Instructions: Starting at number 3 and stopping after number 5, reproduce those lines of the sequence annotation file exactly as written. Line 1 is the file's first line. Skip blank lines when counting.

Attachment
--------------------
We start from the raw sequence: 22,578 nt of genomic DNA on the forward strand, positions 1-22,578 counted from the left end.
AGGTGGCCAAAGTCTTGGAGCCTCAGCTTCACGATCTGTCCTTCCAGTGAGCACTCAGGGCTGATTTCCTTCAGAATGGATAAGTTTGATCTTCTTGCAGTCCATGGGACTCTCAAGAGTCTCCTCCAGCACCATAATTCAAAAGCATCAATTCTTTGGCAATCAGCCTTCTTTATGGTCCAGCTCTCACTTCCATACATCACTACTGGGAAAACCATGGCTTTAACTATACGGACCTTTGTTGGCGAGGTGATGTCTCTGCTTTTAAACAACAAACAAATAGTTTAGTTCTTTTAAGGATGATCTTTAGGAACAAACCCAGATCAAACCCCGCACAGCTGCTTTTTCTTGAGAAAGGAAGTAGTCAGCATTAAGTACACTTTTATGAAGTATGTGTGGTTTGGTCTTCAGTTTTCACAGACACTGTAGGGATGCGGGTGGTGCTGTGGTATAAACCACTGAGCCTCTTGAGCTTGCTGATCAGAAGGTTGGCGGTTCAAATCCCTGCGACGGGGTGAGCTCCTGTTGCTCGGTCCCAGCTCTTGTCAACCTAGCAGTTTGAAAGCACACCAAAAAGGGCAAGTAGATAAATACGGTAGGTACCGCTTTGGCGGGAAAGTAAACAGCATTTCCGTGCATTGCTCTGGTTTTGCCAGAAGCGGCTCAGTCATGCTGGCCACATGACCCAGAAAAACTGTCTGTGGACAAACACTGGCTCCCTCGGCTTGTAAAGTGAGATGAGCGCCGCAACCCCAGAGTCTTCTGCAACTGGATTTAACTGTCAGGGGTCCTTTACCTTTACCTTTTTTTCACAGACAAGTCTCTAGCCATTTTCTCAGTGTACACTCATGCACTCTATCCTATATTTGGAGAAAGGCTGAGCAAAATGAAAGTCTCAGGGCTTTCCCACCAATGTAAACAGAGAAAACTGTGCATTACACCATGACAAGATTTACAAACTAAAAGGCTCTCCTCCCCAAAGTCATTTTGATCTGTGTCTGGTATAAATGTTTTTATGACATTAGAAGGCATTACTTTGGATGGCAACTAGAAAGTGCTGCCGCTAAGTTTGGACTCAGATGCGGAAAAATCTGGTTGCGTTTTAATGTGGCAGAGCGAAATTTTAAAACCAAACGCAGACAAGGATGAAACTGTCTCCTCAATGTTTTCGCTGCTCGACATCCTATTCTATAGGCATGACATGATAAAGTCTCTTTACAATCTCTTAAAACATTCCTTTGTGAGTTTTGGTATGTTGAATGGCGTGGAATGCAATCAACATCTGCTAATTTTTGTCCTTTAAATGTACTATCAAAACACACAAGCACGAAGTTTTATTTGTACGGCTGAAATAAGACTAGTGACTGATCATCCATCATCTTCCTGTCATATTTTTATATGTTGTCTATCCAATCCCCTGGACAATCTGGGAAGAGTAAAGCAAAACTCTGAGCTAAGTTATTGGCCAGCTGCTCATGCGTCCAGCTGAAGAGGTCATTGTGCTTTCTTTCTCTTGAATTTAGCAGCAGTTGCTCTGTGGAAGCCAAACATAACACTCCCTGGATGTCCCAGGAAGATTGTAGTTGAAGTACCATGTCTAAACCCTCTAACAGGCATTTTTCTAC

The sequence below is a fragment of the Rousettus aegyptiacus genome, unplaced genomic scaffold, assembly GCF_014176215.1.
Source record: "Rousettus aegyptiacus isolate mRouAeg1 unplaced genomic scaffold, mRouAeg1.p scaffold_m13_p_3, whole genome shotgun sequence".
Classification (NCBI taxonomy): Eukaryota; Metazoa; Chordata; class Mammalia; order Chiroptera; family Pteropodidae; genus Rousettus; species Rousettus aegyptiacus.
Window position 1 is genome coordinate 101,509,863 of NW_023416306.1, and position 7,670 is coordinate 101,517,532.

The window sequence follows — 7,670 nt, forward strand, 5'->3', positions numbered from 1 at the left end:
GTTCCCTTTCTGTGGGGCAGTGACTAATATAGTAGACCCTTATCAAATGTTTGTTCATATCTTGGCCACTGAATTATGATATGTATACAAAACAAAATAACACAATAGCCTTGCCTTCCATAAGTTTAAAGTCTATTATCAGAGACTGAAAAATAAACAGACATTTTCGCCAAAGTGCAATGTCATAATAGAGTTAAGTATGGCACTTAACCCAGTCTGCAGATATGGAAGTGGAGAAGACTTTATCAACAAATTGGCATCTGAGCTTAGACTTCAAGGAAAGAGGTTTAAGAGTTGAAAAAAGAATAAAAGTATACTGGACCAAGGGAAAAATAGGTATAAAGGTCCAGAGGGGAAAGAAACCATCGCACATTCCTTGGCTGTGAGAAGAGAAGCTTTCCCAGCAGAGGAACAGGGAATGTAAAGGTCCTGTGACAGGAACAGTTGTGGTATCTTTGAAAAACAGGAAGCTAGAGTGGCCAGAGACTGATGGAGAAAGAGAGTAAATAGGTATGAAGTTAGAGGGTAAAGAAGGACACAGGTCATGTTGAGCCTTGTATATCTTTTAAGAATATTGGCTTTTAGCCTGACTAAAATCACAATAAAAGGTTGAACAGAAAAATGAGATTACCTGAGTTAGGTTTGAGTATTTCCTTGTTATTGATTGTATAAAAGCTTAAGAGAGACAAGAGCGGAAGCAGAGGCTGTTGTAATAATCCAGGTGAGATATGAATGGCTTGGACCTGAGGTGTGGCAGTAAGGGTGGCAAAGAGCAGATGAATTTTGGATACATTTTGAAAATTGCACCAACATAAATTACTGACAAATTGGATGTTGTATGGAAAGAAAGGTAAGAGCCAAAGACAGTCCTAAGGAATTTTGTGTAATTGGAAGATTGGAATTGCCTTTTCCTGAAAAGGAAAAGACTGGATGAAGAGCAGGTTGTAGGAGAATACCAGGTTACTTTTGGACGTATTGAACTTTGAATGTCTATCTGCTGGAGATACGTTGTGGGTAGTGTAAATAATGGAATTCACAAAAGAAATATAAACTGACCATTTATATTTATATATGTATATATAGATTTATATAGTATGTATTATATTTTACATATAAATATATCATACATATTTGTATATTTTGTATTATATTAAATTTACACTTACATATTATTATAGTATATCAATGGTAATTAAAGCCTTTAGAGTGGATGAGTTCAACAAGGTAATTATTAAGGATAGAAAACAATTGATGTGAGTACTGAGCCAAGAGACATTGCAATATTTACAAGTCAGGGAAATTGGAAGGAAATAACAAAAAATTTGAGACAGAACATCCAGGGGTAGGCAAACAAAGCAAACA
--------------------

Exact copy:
The sequence below is a fragment of the Rousettus aegyptiacus genome, unplaced genomic scaffold, assembly GCF_014176215.1.
Source record: "Rousettus aegyptiacus isolate mRouAeg1 unplaced genomic scaffold, mRouAeg1.p scaffold_m13_p_3, whole genome shotgun sequence".
Classification (NCBI taxonomy): Eukaryota; Metazoa; Chordata; class Mammalia; order Chiroptera; family Pteropodidae; genus Rousettus; species Rousettus aegyptiacus.